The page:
Kutluk Oktay, a reproductive endocrinologist from Cornell University in New York, was cautious. Although he was not involved with the operation, Dr Oktay has conducted much of the key research in the field. He said: "It cannot be proved with 100 per cent certainty [that the pregnancy came from the graft] because ovulation from the transplant was ...calculated from temperature but was not confirmed. Even though the woman's remaining ovarian tissue stopped working after the cancer treatment, it recovered and she ovulated three years later, which indicates it is possible that the native ovaries could have ovulated again to produce the baby."

Dr Virginia Bolton, a consultant embryologist King's College Hospital, London, and spokeswoman for the British Fertility Society, said: "This is wonderful news for women who face the terrible prospect of becoming sterile from life-saving cancer treatment. With this development comes the real chance for them of having ... their own baby."

Start your day with The Independent, sign up for daily news emails
ebooksA celebration of British elections
  • Get to the point
Latest stories from i100
Have you tried new the Independent Digital Edition apps?
Independent Dating

By clicking 'Search' you
are agreeing to our
Terms of Use.

iJobs Job Widget
iJobs General

Ashdown Group: Part-time Payroll Officer - Yorkshire - Professional Services

£25000 per annum: Ashdown Group: A successful professional services firm is lo...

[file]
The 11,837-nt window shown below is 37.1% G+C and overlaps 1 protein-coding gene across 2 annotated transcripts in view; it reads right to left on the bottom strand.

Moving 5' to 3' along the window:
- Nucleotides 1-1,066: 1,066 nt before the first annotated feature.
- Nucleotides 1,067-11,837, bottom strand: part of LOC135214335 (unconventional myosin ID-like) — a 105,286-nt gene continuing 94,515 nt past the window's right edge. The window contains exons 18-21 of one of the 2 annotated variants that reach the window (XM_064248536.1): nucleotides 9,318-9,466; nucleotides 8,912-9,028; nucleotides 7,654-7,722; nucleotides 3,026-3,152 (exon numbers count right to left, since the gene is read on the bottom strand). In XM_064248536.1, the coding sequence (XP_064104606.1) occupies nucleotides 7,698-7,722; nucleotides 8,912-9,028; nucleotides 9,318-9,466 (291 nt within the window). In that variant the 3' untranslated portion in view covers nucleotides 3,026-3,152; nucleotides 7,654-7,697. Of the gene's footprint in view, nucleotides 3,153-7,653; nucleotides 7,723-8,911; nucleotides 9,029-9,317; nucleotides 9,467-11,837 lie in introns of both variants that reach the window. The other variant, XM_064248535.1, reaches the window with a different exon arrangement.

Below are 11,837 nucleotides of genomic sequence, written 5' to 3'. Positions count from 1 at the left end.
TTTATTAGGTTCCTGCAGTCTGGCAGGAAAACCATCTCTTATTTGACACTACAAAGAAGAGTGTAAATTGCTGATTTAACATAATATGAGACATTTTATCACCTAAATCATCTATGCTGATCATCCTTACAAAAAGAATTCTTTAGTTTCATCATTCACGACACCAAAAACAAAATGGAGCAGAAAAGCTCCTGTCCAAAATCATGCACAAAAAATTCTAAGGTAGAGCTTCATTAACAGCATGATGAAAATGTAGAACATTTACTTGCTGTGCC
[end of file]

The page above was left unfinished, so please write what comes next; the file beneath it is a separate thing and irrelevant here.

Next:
Ashdown Group: Helpdesk / Trainee Application Support Analyst - Hampshire

£25000 per annum + pension, 25 days holiday: Ashdown Group: A highly reputable...

Ashdown Group: Helpdesk Analyst / Trainee Application Support Analyst - Essex

£25000 per annum: Ashdown Group: A highly reputable business is looking to rec...

Ashdown Group: IT Support Engineer - Hertfordshire -Large Established Business

£22000 - £28000 per annum + study support, gym: Ashdown Group: A large busines...

Day In a Page

Fishing for votes with Nigel Farage: The Ukip leader shows how he can work an audience as he casts his line to the disaffected of Grimsby

Fishing is on Nigel Farage's mind

Ukip leader casts a line to the disaffected
Who is bombing whom in the Middle East? It's amazing they don't all hit each other

Who is bombing whom in the Middle East?

Robert Fisk untangles the countries and factions
China's influence on fashion: At the top of the game both creatively and commercially

China's influence on fashion

At the top of the game both creatively and commercially
Lord O’Donnell: Former cabinet secretary on the election and life away from the levers of power